This is reproduced here by kind permission of Krys Kujawa. It is an eyewitness report of the events of Saturday 16th March when the police kettled a group of peaceful football supporters in Glasgow. It originally appeared here.
I thought I’d share with you the report I sent on to Fans Against Criminalisation on Friday. It took me all week to put it together, but I felt it was worthwhile doing. If anyone has any complaints, please send them on to email@example.com as I have done.
Alternatively, FAC are meeting in the Ward Room of St Mary’s Church on Abercromby Street in the Calton between 12pm and 2pm this Saturday (March 23rd) to gather evidence from last Saturday’s events. Hopefully this report that I’ve sent them will help in those matters, but the more witnesses they can talk to the better.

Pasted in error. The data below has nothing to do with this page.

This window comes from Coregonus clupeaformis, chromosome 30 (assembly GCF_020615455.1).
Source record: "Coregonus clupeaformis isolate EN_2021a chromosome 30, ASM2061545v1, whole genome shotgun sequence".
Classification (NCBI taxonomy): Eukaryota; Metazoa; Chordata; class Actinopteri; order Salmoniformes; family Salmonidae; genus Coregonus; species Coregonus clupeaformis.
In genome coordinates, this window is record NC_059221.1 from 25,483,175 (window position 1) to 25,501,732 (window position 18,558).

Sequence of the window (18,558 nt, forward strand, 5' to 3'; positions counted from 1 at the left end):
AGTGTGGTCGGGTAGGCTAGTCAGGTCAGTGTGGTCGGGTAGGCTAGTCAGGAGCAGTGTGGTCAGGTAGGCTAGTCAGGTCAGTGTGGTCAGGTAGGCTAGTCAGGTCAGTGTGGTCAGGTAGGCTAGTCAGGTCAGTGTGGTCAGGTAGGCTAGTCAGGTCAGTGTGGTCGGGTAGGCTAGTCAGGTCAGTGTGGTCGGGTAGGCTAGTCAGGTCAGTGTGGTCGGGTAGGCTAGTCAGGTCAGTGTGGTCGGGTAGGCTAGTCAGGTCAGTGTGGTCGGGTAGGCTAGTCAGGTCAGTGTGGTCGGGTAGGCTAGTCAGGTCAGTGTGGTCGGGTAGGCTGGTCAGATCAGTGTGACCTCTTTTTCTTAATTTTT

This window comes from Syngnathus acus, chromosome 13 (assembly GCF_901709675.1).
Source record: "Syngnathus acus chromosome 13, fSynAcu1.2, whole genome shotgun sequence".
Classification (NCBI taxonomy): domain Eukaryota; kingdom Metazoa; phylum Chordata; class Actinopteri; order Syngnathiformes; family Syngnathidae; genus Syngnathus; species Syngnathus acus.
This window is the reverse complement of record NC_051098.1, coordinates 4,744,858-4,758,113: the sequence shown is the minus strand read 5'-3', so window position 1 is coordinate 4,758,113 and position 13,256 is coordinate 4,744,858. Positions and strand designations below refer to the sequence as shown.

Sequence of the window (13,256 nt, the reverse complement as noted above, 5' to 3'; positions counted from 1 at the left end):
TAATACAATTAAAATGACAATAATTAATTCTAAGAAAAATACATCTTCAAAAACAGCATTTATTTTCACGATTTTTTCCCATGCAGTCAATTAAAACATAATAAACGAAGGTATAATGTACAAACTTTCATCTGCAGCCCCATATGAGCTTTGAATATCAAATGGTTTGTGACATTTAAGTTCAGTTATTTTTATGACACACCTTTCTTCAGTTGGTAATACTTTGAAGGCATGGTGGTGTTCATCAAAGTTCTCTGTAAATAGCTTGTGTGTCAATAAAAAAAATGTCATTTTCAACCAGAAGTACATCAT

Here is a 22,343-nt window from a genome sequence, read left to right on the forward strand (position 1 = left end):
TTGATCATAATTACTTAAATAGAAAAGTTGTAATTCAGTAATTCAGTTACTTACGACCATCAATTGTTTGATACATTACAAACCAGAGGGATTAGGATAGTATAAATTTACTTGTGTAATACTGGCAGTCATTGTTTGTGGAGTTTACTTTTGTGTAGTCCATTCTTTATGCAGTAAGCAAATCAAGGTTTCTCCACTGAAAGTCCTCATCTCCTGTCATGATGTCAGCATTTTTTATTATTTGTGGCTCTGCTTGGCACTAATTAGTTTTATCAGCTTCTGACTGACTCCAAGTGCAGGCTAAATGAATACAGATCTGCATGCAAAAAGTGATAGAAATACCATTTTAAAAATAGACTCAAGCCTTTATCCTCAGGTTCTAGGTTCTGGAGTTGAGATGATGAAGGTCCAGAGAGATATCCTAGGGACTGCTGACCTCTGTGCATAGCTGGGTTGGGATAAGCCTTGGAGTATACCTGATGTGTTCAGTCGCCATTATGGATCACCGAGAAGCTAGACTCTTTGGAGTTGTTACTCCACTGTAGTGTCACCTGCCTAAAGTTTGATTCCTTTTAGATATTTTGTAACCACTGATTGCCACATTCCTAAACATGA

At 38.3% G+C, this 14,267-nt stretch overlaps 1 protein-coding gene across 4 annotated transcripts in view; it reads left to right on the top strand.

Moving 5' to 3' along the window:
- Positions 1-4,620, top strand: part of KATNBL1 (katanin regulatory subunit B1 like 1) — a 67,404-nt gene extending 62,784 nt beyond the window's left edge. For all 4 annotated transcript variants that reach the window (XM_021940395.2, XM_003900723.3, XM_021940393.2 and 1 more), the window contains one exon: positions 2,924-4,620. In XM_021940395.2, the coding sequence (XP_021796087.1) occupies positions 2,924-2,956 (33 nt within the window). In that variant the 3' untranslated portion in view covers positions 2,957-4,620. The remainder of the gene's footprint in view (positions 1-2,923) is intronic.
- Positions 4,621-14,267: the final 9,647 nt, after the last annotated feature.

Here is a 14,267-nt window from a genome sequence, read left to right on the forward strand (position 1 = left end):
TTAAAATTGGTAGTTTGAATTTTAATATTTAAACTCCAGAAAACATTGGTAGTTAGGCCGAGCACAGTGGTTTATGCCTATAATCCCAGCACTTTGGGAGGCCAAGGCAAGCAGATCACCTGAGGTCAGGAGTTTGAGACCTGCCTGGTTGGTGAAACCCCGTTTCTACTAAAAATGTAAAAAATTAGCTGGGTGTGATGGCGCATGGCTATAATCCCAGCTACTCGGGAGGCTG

Apologies if this is much longer than usual, but I wanted to be thorough. Obviously this is a report on what I saw on the day, so if it’s not 100% accurate then I may not have seen or heard something that other may have. That’s why it’s important that as many people as possible tell their story.
Back to the football next week. Hopefully.
Saturday, March 16th, 2013 started like any other for me. Celtic were playing Aberdeen at home at 3pm and I took advantage of not having to get up early for work. I still got up early enough to get breakfast and do a couple of bits and pieces on the computer.
Then I read about “the corteo” again.